US20100192196A1 (en) * 2009-01-29 2010-07-29 Microsoft Corporation Health-based access to network resources
US20110185436A1 (en) * 2010-01-28 2011-07-28 Microsoft Corporation Url filtering based on user browser history

Non-Patent Citations (11)

* Cited by examiner, † Cited by third party
Title
Carey Nachenberg; Systems and Methods for Using Reputation Data to Detect Shared-Object-Based Security Threats; U.S. Appl. No. 12/415,834, filed Mar. 31, 2009.
Daniel Asheghian; Methods and Systems for Evaluating the Health of Computing Systems Based on When Operating-System Changes Occur; U.S. Appl. No. 12/476,782, filed Jun. 2, 2009.
Final Office Action Received in Related U.S. Appl. No. 11/394,846, Jul. 22, 2010.
Final Office Action Received in Related U.S. Appl. No. 11/394,846, Sep. 1, 2009.
Non-Final Office Action Received in Related U.S. Appl. No. 11/394,846, Dec. 9, 2010.
Non-Final Office Action Received in Related U.S. Appl. No. 11/394,846, Feb. 23, 2010.
Non-Final Office Action Received in Related U.S. Appl. No. 11/394,846, Mar. 6, 2009.
Sourabh Satish; Social Trust Based Security Model; U.S. Appl. No. 11/394,846, filed Mar. 31, 2006.
Sourabh Satish; Systems and Methods for Determining and Quantifying the Impact of an Application on the Health of a System; U.S. Appl. No. 12/049,751, filed Mar. 17, 2008.
Sourabh Satish; Systems and Methods for Determining the Health Impact of an Application Based on Information Obtained From Like-Profiled Computing Systems; U.S. Appl. No. 12/056,379, filed Mar. 27, 2008.
William E. Sobel; Systems and Methods for Digitally Signing Executables with Reputation Information; U.S. Appl. No. 12/858,085, filed Aug. 17, 2010.

Cited By (44)

* Cited by examiner, † Cited by third party
Publication number Priority date Publication date Assignee Title
US8935785B2 (en) * 2010-09-24 2015-01-13 Verisign, Inc IP prioritization and scoring system for DDoS detection and mitigation
US20120079592A1 (en) * 2010-09-24 2012-03-29 Verisign, Inc. Ip prioritization and scoring system for ddos detection and mitigation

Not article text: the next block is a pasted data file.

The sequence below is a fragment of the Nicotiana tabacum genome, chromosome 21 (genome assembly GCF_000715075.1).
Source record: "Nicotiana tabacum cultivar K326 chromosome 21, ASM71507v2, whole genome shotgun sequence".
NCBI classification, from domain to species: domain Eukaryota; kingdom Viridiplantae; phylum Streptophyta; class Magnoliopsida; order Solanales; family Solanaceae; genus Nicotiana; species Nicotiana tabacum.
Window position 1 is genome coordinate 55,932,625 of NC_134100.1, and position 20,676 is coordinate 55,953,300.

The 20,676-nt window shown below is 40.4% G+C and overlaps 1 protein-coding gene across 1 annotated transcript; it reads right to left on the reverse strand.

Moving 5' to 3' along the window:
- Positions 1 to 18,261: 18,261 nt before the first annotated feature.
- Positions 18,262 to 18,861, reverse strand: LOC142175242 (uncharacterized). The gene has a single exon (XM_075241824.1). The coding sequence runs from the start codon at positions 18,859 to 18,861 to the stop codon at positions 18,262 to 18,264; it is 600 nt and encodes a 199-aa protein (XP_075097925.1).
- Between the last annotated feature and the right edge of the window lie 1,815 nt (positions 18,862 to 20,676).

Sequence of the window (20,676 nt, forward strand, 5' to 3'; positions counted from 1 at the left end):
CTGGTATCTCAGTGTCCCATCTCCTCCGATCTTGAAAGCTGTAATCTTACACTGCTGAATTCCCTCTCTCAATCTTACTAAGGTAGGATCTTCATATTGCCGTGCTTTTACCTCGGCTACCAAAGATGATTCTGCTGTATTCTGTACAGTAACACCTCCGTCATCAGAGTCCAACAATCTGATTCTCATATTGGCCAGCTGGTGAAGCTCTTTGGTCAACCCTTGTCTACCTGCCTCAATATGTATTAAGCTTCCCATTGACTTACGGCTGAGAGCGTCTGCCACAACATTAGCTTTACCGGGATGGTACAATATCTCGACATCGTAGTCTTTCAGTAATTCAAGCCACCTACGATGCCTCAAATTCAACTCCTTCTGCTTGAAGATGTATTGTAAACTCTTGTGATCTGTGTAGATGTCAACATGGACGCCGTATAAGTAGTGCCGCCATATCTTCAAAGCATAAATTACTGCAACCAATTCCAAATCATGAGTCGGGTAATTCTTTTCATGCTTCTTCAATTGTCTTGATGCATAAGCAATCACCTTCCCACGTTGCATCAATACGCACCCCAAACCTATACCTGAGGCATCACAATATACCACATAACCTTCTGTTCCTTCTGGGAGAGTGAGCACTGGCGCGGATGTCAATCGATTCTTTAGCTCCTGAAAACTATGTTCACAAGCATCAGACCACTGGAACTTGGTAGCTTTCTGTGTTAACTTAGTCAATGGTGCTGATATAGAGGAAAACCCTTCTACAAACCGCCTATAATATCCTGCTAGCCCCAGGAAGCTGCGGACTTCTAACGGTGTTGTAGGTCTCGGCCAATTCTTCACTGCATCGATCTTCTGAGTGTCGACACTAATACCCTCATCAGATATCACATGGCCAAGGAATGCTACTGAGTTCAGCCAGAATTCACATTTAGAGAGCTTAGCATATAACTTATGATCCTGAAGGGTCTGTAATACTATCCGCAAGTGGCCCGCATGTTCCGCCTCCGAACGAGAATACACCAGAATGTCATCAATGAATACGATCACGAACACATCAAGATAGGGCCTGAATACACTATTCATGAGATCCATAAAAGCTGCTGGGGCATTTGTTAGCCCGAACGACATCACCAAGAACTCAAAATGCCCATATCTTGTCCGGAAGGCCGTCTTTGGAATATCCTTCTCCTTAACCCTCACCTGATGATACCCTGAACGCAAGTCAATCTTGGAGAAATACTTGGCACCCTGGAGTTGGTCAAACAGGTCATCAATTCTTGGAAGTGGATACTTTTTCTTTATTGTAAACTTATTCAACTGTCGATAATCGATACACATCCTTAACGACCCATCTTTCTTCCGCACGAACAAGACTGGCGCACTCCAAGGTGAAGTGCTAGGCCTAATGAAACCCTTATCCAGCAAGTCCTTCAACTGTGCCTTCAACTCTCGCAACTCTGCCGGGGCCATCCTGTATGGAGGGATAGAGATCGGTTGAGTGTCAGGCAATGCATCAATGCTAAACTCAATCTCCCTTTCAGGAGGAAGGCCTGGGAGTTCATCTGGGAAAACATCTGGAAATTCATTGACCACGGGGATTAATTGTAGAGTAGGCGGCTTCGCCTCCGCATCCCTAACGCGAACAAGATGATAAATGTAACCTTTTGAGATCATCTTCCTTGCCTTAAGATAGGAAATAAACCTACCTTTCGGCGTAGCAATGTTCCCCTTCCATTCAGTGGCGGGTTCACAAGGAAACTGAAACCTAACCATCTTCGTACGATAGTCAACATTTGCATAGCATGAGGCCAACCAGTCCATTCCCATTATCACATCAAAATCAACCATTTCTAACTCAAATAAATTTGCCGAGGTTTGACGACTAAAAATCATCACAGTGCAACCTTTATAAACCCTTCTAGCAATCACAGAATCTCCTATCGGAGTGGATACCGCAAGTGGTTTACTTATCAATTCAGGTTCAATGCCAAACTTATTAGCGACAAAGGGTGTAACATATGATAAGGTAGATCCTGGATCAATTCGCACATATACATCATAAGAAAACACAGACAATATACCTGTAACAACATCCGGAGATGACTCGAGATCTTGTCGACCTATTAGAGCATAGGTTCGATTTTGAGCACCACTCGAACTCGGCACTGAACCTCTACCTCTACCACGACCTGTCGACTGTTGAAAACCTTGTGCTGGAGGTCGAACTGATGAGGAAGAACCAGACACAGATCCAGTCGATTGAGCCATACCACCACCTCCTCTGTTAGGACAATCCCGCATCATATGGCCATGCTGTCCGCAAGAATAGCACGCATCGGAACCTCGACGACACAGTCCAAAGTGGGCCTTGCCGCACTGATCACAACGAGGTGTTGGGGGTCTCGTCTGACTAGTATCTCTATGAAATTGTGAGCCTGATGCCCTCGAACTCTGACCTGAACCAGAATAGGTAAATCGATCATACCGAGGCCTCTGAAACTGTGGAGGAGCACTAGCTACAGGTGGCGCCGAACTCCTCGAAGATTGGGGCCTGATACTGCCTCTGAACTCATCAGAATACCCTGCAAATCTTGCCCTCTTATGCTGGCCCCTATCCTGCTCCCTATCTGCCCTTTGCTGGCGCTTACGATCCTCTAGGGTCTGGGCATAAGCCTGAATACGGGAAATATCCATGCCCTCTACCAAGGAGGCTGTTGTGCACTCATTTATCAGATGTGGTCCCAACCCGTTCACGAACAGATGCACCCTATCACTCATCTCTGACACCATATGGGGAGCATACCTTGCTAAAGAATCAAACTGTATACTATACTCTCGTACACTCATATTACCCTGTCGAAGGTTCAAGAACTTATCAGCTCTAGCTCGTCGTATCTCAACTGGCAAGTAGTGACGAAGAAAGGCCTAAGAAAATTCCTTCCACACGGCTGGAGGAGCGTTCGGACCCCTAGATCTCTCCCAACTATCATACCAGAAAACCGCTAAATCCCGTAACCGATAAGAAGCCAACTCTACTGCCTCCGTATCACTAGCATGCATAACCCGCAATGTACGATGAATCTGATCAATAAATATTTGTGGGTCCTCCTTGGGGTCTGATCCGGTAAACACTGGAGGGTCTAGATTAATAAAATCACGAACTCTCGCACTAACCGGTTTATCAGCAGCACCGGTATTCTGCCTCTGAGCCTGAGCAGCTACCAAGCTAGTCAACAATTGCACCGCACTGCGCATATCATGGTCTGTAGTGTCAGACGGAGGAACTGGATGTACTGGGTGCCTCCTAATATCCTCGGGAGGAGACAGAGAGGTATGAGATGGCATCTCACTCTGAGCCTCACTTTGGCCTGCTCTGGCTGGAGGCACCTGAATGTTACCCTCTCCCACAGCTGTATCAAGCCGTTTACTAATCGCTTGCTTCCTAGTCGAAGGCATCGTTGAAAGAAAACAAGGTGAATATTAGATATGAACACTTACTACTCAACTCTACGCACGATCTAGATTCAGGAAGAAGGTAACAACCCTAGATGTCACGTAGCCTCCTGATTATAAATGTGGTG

US9762596B2 (en) 2011-05-24 2017-09-12 Palo Alto Networks, Inc. Heuristic botnet detection
US20150195291A1 (en) * 2011-05-24 2015-07-09 Palo Alto Networks, Inc. Identification of malware sites using unknown url sites and newly registered dns addresses
US9473528B2 (en) * 2011-05-24 2016-10-18 Palo Alto Networks, Inc. Identification of malware sites using unknown URL sites and newly registered DNS addresses
US20150128218A1 (en) * 2011-09-26 2015-05-07 Brett R Vogel System and method for restricting internet access
US20150066589A1 (en) * 2012-04-28 2015-03-05 Huawei Technologies Co., Ltd. User behavior analysis method, and related device and method
US9589275B2 (en) * 2012-04-28 2017-03-07 Huawei Technologies Co., Ltd. User behavior analysis method, and related device and method
US9652610B1 (en) 2012-06-15 2017-05-16 Square, Inc. Hierarchical data security measures for a mobile device
US10409984B1 (en) * 2012-06-15 2019-09-10 Square, Inc. Hierarchical data security measures for a mobile device
US9015795B2 (en) * 2012-09-10 2015-04-21 Oracle International Corporation Reputation-based auditing of enterprise application authorization models
US20140075500A1 (en) * 2012-09-10 2014-03-13 Oracle International Corporation Reputation-based auditing of enterprise application authorization models
US9654594B2 (en) 2012-09-10 2017-05-16 Oracle International Corporation Semi-supervised identity aggregation of profiles using statistical methods
US9762608B1 (en) 2012-09-28 2017-09-12 Palo Alto Networks, Inc. Detecting malware
US9942251B1 (en) 2012-09-28 2018-04-10 Palo Alto Networks, Inc. Malware detection based on traffic analysis
US9710646B1 (en) 2013-02-26 2017-07-18 Palo Alto Networks, Inc. Malware detection using clustering with malware source information
US10235521B2 (en) 2013-02-26 2019-03-19 Palo Alto Networks, Inc. Malware detection using clustering with malware source information
US9749336B1 (en) * 2013-02-26 2017-08-29 Palo Alto Networks, Inc. Malware domain detection using passive DNS
US10237283B2 (en) 2013-02-26 2019-03-19 Palo Alto Networks, Inc. Malware domain detection using passive DNS
US20140351933A1 (en) * 2013-05-22 2014-11-27 Electronics And Telecommunications Research Institute System and method for inspecting harmful information of mobile device
US9804869B1 (en) 2013-07-30 2017-10-31 Palo Alto Networks, Inc. Evaluating malware in a virtual machine using dynamic patching
US10019575B1 (en) 2013-07-30 2018-07-10 Palo Alto Networks, Inc. Evaluating malware in a virtual machine using copy-on-write